Free trade agreements vary in value. Some are done for political or strategic appearances rather than a comprehensive removal of business barriers. The risk of ending up with a cosmetic deal is much less when it involves not just two countries of different power but many, all with a stake in making its terms fair.

That is the kind of deal under discussion in the United States-New Zealand Partnership Forum that opened in Christchurch yesterday. While the forum's interests range wide, a trade pact called the Trans-Pacific Partnership is its prime focus.

The TPP already has four signatories: Brunei, Chile, Singapore and New Zealand. The US, China, Australia and Vietnam are interested. So was Japan when it hosted an Apec summit in November where TPP was on the agenda. There New Zealand made an important stand. Welcome as Japan would be, Prime Minister John Key insisted the terms of the TPP should not be diluted to accommodate Japan's protectionist instincts.

The same message was given to the Americans yesterday. Trade Minister Tim Groser said the negotiators of the TPP wanted a "gold standard" free trade agreement. He said, "Does everyone understand what this means?"

Signatories to the TPP agree to reduce all tariffs to zero within 10 years. That is a tall order. Apec once set itself the same target and quickly forgot it. But Australia and New Zealand have a "gold standard" agreement in Mr Groser's terms and it is not too much to expect prospective Pacific partners to remove barriers to goods and services, if not labour, over a decade.

Every extension of free trade faces a scaremongering campaign, sometimes heard in unlikely places. The New Zealand Nurses Organisation recently worried that the TPP posed potential threats to the public health system. Presumably it was referring to American pharmaceutical companies' opposition to the Pharmac system of government purchasing. That is an argument New Zealand should win. Pharmac does not discriminate against any nation's suppliers. It seeks the best value for taxpayers' money.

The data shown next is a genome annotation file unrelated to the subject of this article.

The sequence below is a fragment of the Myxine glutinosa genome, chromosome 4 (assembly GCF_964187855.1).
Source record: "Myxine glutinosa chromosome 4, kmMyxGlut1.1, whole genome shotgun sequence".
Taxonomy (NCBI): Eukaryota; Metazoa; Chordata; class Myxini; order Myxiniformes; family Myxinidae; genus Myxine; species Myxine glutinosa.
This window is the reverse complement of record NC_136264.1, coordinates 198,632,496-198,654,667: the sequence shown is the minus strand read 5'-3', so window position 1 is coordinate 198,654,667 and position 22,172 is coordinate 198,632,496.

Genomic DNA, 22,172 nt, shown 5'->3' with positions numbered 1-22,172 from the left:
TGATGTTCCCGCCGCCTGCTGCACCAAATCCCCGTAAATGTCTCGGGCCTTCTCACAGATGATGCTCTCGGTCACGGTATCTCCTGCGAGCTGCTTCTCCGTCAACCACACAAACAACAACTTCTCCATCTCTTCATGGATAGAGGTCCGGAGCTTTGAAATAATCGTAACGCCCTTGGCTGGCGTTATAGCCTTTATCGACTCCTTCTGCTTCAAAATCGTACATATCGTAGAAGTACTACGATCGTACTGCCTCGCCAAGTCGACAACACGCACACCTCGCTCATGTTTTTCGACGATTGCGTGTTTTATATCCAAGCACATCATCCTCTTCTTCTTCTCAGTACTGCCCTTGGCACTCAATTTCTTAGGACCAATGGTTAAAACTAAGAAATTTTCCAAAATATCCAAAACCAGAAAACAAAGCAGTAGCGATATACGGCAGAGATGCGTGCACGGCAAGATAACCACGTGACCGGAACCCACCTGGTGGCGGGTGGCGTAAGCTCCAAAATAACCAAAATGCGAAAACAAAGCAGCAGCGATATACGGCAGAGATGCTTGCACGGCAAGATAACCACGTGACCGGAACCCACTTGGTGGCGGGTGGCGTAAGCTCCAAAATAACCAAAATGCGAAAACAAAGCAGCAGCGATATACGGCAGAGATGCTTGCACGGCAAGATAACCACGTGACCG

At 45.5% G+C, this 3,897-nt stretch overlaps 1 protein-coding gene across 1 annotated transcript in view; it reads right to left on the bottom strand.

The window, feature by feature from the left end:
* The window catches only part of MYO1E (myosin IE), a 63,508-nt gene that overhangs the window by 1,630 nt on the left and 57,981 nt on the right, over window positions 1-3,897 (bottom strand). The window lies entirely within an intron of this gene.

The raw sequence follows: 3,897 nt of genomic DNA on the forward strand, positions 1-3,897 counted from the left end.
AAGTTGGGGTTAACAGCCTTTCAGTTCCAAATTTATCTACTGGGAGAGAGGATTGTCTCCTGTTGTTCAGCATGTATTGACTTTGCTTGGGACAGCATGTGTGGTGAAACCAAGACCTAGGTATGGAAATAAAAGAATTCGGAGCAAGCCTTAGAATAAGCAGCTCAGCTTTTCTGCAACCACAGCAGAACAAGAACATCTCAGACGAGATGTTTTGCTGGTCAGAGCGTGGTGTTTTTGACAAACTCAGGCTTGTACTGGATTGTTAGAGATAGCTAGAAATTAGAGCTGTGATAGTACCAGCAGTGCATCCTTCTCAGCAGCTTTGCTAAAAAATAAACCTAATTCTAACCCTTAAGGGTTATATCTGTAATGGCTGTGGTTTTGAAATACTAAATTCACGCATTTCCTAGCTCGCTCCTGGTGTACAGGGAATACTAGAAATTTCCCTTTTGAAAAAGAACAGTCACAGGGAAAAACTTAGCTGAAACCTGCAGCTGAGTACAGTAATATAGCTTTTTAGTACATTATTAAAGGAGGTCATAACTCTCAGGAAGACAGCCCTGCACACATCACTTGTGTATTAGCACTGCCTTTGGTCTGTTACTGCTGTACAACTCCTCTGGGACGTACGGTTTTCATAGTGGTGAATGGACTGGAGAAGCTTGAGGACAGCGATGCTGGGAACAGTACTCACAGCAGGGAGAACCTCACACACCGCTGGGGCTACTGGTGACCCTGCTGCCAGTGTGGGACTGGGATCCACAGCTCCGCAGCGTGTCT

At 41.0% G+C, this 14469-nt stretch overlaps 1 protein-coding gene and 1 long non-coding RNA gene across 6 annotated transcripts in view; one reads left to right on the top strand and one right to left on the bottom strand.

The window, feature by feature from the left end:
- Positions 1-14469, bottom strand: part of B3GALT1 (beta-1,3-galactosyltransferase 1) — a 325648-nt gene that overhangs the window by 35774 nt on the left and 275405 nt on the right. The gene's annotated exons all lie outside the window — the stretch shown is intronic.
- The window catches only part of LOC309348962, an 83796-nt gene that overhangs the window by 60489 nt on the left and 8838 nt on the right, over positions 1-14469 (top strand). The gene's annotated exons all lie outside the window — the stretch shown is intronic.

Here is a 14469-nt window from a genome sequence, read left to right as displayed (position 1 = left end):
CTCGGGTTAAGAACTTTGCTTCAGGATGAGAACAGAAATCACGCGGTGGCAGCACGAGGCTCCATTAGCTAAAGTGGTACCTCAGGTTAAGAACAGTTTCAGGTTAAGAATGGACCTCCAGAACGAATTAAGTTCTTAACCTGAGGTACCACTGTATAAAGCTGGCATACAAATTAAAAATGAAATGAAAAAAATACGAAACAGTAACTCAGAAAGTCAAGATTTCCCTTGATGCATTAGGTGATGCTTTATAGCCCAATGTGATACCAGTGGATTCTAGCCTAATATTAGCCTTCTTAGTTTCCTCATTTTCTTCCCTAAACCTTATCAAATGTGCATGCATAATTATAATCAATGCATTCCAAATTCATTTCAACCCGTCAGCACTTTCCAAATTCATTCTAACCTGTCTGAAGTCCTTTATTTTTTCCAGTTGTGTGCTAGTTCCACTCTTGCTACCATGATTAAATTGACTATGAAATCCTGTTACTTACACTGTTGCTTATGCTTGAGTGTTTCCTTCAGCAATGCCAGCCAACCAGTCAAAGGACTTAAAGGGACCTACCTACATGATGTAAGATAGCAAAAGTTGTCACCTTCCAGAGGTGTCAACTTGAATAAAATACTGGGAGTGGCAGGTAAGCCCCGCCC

Non-discrimination is the driving principle of all free trade agreements, a fact that inveterate opponents of free trade constantly ignore. They often claim that agreements will undermine the country's laws governing environmental standards, labour relations and much else. But no foreign company would be able to challenge those laws under World Trade Organisation rules unless it could show the law was being used to discriminate against competition from outside the country.

The real reason these people oppose free trade agreements is that they want the country to be able to discriminate against outside competition. They believe in protecting domestic industry. That is their economic creed and they are entitled to it. But they should make their position clear when they are raising fear about what a free trade agreement might mean.

They are fond of warning that a free trade agreement would give foreign companies the power to enforce rights against our Government in specially constituted international tribunals. If only free trade agreements were that powerful. It has taken decades for New Zealand apple growers to overcome an Australian quarantine ruling that was a blatant trade barrier. They would never have succeeded without recourse to WTO tribunals and Australia could have appealed forever.

Governments remain sovereign. Free trade agreements depend on honour, not enforcement. That is all the more reason to reserve them for partners that want them, need them and can be trusted to keep them.